Urban Art Project (UAP) New York foundry Polich Tallix is restoring the bull.
"Polich Tallix has a working relationship with Arturo di Modica and have completed some previous pieces for him in the past," Polich Tallix said in a statement. "Since the repairs are happening now, the exact time it will take to be fixed is not entirely confirmed."
Di Modica has been taking a hands-on role in repairing his prized creation.
The bull was damaged in two separate incidents, most recently by people taking part in a climate change protest.
Authorities say the protesters surrounded the iconic statue and threw red paint on it to symbolize blood and extinction. Twenty-six people were arrested on the scene.
Previously, a man was arrested on September 7 after damaging the bull with a metal object.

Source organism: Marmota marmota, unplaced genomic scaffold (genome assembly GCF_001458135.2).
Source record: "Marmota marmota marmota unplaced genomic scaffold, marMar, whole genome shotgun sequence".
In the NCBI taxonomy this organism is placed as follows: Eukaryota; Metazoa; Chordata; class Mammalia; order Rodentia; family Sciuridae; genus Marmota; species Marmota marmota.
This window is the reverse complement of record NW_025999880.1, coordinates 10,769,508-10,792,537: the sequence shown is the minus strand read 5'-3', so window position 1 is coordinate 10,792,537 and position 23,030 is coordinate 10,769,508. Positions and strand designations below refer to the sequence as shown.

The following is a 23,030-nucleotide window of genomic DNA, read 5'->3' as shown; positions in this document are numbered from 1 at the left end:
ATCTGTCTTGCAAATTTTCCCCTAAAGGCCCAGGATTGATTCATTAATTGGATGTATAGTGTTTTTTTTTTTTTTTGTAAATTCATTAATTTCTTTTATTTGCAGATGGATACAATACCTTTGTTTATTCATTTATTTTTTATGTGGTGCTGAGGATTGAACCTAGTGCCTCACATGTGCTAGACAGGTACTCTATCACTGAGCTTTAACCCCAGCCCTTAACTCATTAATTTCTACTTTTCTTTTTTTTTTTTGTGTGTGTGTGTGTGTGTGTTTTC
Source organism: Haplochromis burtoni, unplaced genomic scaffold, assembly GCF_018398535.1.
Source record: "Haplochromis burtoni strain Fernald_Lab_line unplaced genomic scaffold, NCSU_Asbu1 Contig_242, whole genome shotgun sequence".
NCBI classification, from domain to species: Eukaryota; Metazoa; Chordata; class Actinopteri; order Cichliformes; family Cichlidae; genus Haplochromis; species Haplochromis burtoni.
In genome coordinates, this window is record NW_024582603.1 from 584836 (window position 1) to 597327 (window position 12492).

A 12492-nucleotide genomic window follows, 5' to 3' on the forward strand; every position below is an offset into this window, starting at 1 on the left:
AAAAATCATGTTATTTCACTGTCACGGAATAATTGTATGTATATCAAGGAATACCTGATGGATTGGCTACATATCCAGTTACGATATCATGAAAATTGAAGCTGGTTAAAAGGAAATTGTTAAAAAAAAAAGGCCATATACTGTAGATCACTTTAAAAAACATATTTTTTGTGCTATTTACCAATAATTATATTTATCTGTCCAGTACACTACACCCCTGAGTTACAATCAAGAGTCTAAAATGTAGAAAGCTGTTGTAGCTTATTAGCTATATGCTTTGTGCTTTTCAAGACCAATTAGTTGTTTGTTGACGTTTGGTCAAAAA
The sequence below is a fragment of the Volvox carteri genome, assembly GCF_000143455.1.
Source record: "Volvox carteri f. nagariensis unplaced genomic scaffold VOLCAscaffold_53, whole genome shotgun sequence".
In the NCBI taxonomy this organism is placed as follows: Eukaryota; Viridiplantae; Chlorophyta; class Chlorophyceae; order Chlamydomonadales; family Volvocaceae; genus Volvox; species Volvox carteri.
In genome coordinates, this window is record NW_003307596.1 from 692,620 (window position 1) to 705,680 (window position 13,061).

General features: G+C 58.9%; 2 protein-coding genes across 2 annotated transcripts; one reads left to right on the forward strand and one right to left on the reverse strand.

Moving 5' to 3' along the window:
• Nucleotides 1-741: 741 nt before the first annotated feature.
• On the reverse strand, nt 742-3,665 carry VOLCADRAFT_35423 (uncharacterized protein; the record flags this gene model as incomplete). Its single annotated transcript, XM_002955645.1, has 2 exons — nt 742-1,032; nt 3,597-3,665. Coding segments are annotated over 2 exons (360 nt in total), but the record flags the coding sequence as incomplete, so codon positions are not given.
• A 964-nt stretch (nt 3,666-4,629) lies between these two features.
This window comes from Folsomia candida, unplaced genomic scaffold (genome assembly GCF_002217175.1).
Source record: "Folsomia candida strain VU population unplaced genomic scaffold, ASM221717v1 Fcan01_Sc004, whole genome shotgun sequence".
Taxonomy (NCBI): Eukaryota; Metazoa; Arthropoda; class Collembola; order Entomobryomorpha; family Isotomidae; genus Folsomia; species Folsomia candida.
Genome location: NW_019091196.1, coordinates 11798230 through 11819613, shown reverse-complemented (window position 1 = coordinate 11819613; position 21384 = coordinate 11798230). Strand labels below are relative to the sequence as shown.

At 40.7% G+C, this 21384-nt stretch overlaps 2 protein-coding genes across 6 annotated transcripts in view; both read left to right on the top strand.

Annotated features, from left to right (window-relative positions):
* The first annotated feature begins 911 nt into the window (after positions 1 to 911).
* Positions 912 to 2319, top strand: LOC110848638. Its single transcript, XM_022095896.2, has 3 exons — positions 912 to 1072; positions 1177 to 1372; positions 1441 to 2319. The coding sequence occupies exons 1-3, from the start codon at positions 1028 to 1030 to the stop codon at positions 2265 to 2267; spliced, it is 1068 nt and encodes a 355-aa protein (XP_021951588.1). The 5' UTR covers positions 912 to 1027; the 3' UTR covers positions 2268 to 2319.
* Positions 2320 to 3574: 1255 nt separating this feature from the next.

Tevon Varlack, 42, was charged after authorities say he left several dents and a hole in one of the horns.
He was charged with criminal mischief, criminal possession of a weapon, and disorderly conduct.
The iconic statue has been in the spot on Broadway for nearly 30 years and from time to time, vandals have targeted the 7,000 pound animal, but nothing like the September incident.
Witnesses said Varlack was screaming about God and President Trump.
The sculptor, di Modica, had a message for the suspect, sayng don't pick on the bull, have the guts and strength to go and talk with the president instead. "The bull is for the world, for everyone, even for you," said di Modica. "That's what I want to say."
The section the team is working on is thick, about half an inch. Other parts of the bronze sculpture are only about 1/4 inches thick.
"We cut out the bad part, and over on the cobblestones we pounded it back into shape," said Peter Ross of UAP.
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